For the last couple of years, Steve Lockyear has told anyone who will listen that heroin will continue to plague the Evansville area.
And it's likely to get worse before it gets better, he says now, even as he -- as the Vanderburgh County coroner -- and other local officials and advocates push for awareness and solutions.
Lockeyar recently told the Courier & Press his office handled 29 heroin or Fentnyl deaths during 2016, more than four times the total in 2015 -- and one more than previously thought. Overdose victims ranged in age from 20 to 60, and with an average age of 38, showing that while the national narrative is that heroin hits high school and college-age people the hardest, anyone is at risk of developing an addiction that usually starts with a pain pill.
"It's unbelievable," Lockyear said. "It has not appeared to slow down at all. I regretfully am concerned that we're going to exceed that number this year."
In fact, there were likely six fatal heroin or Fentanyl overdoses in Vanderburgh County through the first two months of 2017, according to Lockyear. Three of those are confirmed overdoses while the other three are still awaiting toxicology reports, he said.
In 2015, the coroner's office worked six fatal heroin overdoses the entire year -- which caused alarm then -- as well as one death blamed on someone chewing on Fentanyl patches. Now, the two drugs are mixed together so often in Evansville that Lockyear counts the overdoses together. The office started seeing the combined overdoses last year. Also an opioid drug, Fentanyl is often added to heroin to make the drug more potent.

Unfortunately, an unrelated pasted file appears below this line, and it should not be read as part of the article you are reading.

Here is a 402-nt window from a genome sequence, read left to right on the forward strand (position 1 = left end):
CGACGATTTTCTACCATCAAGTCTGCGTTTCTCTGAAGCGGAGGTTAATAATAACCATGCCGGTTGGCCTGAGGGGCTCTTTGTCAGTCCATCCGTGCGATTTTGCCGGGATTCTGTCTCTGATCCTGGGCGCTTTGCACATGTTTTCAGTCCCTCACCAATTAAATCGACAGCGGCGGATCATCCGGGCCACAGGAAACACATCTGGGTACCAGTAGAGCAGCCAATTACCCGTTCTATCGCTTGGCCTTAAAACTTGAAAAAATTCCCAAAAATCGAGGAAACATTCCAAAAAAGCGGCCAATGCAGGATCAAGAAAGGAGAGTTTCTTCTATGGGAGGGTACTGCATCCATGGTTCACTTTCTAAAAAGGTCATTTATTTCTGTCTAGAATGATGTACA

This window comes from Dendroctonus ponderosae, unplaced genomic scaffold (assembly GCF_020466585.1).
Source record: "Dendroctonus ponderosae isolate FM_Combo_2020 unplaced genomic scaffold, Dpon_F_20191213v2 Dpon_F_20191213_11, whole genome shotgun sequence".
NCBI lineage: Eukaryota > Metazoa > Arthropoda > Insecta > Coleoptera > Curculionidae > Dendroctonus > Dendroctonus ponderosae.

While the myriad of problems heroin brings with it makes the drug a "community problem," Lockyear commended leaders and others for stepping up and talking about the issues relatively quickly. Before the middle part of this decade, heroin was scarcely seen in Evansville, even as the drug started to surge in other parts of the Midwest. Prescription pill abuse, though, has long been a problem in Southwestern Indiana. Often, opioid addicts turn to heroin when the street drug becomes cheaper and more available in their communities.
"For the most part, the community seems to be aware of (the heroin problem), and is reacting in a way in which they're going to try to keep this from getting worse, but it's tough," Lockyear said. "It's a sign of the opiate addiction and the craving that this country has. It's here."
Speaking at forum she organized Tuesday night about opioid abuse and other addictions, Katy Adams said that to stem the heroin problem, all sectors of the community need to come together. Adams, the director of addiction services at Stepping Stone, said it is important to have services available for addicts so their basic needs are met. That includes housing, employment, family services, treatment and other options.
"It's a complex problem, if people don't have all their needs met, they're going to keep using. So it's going to take all us to (find solutions)," she said.
During the event, Adams invited both Vanderburgh County Sheriff Dave Wedding and Prosecutor Nick Hermann to address the crowd. In his remarks, Hermann agreed that despite the spike in 2016, the number of deaths will likely remain high.
"We're not nearly as affected as the rest of the state when you look at numbers, particularly in the northern part of the state (or over near Cincinnati) in heroin overdoses," he said. "... It is going up in our community, and it will continue to go up."